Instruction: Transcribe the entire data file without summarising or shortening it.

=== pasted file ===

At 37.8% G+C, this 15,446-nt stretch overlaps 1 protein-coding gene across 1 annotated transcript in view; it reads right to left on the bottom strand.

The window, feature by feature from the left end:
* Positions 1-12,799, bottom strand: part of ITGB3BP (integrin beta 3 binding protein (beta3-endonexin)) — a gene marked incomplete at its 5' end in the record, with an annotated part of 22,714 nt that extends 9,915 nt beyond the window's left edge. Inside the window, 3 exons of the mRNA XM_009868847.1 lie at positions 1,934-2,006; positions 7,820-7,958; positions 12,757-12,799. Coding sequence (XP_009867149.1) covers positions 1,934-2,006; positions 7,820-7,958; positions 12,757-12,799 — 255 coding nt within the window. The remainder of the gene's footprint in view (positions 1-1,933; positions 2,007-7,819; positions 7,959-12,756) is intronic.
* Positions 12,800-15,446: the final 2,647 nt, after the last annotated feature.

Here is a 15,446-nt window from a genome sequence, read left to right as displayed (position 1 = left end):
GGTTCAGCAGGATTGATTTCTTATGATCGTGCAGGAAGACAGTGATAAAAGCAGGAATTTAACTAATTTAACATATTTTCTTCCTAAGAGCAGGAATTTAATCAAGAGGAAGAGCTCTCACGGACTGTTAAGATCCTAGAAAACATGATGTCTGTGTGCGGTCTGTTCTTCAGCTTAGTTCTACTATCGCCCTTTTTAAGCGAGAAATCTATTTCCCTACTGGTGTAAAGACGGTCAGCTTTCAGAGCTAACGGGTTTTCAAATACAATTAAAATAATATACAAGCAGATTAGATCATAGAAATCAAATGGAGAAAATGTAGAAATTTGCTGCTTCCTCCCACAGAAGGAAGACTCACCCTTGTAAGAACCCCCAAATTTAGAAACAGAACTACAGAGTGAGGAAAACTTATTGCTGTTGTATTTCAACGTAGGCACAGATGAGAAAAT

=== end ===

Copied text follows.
At 37.8% G+C, this 15,446-nt stretch overlaps 1 protein-coding gene across 1 annotated transcript in view; it reads right to left on the bottom strand.

The window, feature by feature from the left end:
* Positions 1-12,799, bottom strand: part of ITGB3BP (integrin beta 3 binding protein (beta3-endonexin)) — a gene marked incomplete at its 5' end in the record, with an annotated part of 22,714 nt that extends 9,915 nt beyond the window's left edge. Inside the window, 3 exons of the mRNA XM_009868847.1 lie at positions 1,934-2,006; positions 7,820-7,958; positions 12,757-12,799. Coding sequence (XP_009867149.1) covers positions 1,934-2,006; positions 7,820-7,958; positions 12,757-12,799 — 255 coding nt within the window. The remainder of the gene's footprint in view (positions 1-1,933; positions 2,007-7,819; positions 7,959-12,756) is intronic.
* Positions 12,800-15,446: the final 2,647 nt, after the last annotated feature.

Here is a 15,446-nt window from a genome sequence, read left to right as displayed (position 1 = left end):
GGTTCAGCAGGATTGATTTCTTATGATCGTGCAGGAAGACAGTGATAAAAGCAGGAATTTAACTAATTTAACATATTTTCTTCCTAAGAGCAGGAATTTAATCAAGAGGAAGAGCTCTCACGGACTGTTAAGATCCTAGAAAACATGATGTCTGTGTGCGGTCTGTTCTTCAGCTTAGTTCTACTATCGCCCTTTTTAAGCGAGAAATCTATTTCCCTACTGGTGTAAAGACGGTCAGCTTTCAGAGCTAACGGGTTTTCAAATACAATTAAAATAATATACAAGCAGATTAGATCATAGAAATCAAATGGAGAAAATGTAGAAATTTGCTGCTTCCTCCCACAGAAGGAAGACTCACCCTTGTAAGAACCCCCAAATTTAGAAACAGAACTACAGAGTGAGGAAAACTTATTGCTGTTGTATTTCAACGTAGGCACAGATGAGAAAAT